BRADLEY: Ken Russell, Derek Jarman, Vera Chytilova, Jeff Keen and George Kuchar are great film-makers to watch together. If you were to make a festival screening a selection of their films along with Savage Witches they would work really well together. They aren’t particularly ‘realistic’. They are very artificial. They often feel closer to paintings, or theatre. They are experimental. They are quite often vibrant and colourful. They are very often fun and playful. Savage Witches certainly feels continuous with that.
Is this the sort of film you had in mind when you were writing the script? What did you have in mind when you were writing the script? I’ve known some people who haven’t seen the film, but knew about it and assumed it was a horror movie. I guess people assume that films about witches are probably going to be horror, but this isn’t a horror story about witches. It certainly isn’t a historical drama about witches either. It isn’t a children’s fantasy film about witches, although there is a whiff of that I think. Yet it is about ‘witches’. How much and in what way would you see this film as an exploration of witches and witchcraft?
DANIEL & CLARA: Broadly speaking the film is a fantasy film and where there are elements that may be used in the service of horror by other directors for us they became moments of fantastical magic approached with a childlike wonder. More than anything else this is a film about the magic of cinema, the magic of illusions and cinema’s great power to be able to bring the imagination to life. The film itself is an act of magic, cinema as witchcraft, filmmaking as spell-casting.
We love horror films but often feel disappointed by them, so many times potentially great horror films are let down by the simplicity of good versus evil narratives. We really wish that there were more films that didn’t get stuck on this duality, more horror films that are about the confrontation with the horrors that exist within ourselves, about facing the great mystery of being alive and not about making heavy-handed moral judgements.
Two of the central literary influences on Savage Witches are Christopher Marlowe’s Doctor Faustus and Mikhail Bulgakov’s The Master and Margarita, both of which were much more present in the early drafts of the script. In fact the first versions were much more Faustian tales about two girls who sold their souls to cinema-demons in order to experience total creative freedom. There was even a Mephistopheles character in the first few drafts but over time, while working through the narrative and particularly when we started workshopping the script with the actresses, we felt that we needed to get away from the simplicity of a dark and light duality. We decided to make the film much more about hitting against the limits of one’s own creative freedom. In some ways the film itself, and sometimes us as directors, became Mephistopheles catching up with the actresses in order to take payment for the deal!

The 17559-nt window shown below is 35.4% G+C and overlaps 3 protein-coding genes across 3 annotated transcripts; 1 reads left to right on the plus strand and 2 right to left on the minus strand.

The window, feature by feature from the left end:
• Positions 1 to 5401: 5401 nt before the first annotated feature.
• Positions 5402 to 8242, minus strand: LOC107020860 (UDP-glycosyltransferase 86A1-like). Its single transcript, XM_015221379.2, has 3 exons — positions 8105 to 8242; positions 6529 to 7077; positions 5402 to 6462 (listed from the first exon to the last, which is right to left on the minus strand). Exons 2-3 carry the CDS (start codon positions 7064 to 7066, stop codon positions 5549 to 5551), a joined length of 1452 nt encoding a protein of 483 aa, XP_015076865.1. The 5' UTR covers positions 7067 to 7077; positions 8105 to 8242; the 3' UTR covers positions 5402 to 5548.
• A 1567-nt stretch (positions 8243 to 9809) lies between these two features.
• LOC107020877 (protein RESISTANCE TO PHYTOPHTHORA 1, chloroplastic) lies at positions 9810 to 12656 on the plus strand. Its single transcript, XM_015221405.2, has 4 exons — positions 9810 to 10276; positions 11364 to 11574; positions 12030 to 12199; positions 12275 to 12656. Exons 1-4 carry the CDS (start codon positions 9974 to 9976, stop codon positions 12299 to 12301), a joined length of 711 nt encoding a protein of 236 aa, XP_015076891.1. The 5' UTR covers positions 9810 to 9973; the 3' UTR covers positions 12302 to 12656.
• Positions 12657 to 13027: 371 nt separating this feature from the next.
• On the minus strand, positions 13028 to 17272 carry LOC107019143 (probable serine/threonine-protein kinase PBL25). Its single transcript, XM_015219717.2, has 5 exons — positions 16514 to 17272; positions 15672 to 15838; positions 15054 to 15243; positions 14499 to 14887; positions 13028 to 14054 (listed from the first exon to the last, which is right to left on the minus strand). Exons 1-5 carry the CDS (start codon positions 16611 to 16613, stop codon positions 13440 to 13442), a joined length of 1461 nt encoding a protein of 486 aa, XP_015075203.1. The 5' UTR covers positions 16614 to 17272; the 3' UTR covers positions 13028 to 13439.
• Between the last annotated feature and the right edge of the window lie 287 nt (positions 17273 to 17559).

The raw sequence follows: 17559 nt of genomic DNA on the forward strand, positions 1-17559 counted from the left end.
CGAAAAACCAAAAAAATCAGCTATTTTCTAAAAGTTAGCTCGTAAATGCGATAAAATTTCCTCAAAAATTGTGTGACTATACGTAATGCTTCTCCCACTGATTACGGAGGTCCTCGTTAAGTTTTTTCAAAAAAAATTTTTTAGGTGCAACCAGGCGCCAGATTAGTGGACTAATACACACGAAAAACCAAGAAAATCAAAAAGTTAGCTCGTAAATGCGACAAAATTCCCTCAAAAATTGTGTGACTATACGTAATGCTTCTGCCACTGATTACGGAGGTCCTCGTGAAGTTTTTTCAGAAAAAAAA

Coming back to the question of witches and witchcraft, we truly believe in magic and believe that artists and acts of creativity are rooted strongly in magical traditions of the past. The ability to materialise fantasy, to transform reality and to transform oneself are magical acts. The making of this film itself was an act of witchcraft and the ‘Savage Witches’ of the title are as much us as they are the two actresses. During pre-production we did a lot of research into historical accounts of witches in Europe and also into their portrayal in literature and folk tales, a lot of the elements present in the film were gleaned from this research. There certainly isn’t much about the film that could be considered to be representing a historical account of witches but we think the film is strongly in the tradition of witch stories – at its core it’s an expression of the feminine in search of its own power and on its own terms.
There are several ways we could have approached a film about witches, they could have been presented as old crones, earth-mothers, dark sorceresses or mysterious temptresses but we chose to present them as two young women who are still existing as children, who still have a childlike wonder and reaction to the world around them. They are naïve in a way, innocent maybe is a better word. Savage Witches is an innocent film, we wanted to make the film as children seeing moving images for the first time, as if it was our first encounter with the creative act of filming something and watching it back projected on the wall – it is a sort of primitive spectacle. But the innocence doesn’t last long, we can tap into it but we can’t stay there because of course we are not innocent at all. The film tries to remain innocent but is continuously disrupting itself, running away from itself, it tries to remain in the indulgence of audio/visual sensations but the outside world keeps creeping in! Sometimes the film-fantasy wins and transforms the world, sometimes the outside world wins and manages to hold a mirror up to the fantasy, it’s a back and forth game, a dialogue and a chase around itself. What makes it interesting is that it keeps moving and never reaches a fixed point, not even in the final moments of the film. Ultimately there is no separation between fantasy and reality.
Savage Witches (2012) workshops